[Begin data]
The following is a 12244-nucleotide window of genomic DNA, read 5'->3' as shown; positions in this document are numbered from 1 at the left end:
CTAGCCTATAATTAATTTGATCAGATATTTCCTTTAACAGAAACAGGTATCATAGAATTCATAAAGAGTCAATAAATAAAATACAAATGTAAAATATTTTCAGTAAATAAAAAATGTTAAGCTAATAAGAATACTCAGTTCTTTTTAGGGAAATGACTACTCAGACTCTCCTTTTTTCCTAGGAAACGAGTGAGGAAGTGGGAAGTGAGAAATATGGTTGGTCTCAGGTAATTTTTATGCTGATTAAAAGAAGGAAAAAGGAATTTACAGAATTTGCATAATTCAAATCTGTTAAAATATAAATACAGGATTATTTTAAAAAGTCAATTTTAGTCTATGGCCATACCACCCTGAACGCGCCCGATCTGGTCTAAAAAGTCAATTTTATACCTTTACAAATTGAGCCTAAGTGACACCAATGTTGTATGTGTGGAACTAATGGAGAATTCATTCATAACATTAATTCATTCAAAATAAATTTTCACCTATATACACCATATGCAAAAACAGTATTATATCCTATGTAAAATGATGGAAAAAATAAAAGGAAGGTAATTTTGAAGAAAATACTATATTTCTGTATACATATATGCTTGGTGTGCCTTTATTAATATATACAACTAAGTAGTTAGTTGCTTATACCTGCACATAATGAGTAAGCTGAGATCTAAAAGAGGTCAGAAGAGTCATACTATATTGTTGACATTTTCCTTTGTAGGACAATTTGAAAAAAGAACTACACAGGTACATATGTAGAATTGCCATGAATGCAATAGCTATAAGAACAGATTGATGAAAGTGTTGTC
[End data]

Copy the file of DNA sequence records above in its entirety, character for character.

The following is a 12244-nucleotide window of genomic DNA, read 5'->3' as shown; positions in this document are numbered from 1 at the left end:
CTAGCCTATAATTAATTTGATCAGATATTTCCTTTAACAGAAACAGGTATCATAGAATTCATAAAGAGTCAATAAATAAAATACAAATGTAAAATATTTTCAGTAAATAAAAAATGTTAAGCTAATAAGAATACTCAGTTCTTTTTAGGGAAATGACTACTCAGACTCTCCTTTTTTCCTAGGAAACGAGTGAGGAAGTGGGAAGTGAGAAATATGGTTGGTCTCAGGTAATTTTTATGCTGATTAAAAGAAGGAAAAAGGAATTTACAGAATTTGCATAATTCAAATCTGTTAAAATATAAATACAGGATTATTTTAAAAAGTCAATTTTAGTCTATGGCCATACCACCCTGAACGCGCCCGATCTGGTCTAAAAAGTCAATTTTATACCTTTACAAATTGAGCCTAAGTGACACCAATGTTGTATGTGTGGAACTAATGGAGAATTCATTCATAACATTAATTCATTCAAAATAAATTTTCACCTATATACACCATATGCAAAAACAGTATTATATCCTATGTAAAATGATGGAAAAAATAAAAGGAAGGTAATTTTGAAGAAAATACTATATTTCTGTATACATATATGCTTGGTGTGCCTTTATTAATATATACAACTAAGTAGTTAGTTGCTTATACCTGCACATAATGAGTAAGCTGAGATCTAAAAGAGGTCAGAAGAGTCATACTATATTGTTGACATTTTCCTTTGTAGGACAATTTGAAAAAAGAACTACACAGGTACATATGTAGAATTGCCATGAATGCAATAGCTATAAGAACAGATTGATGAAAGTGTTGTC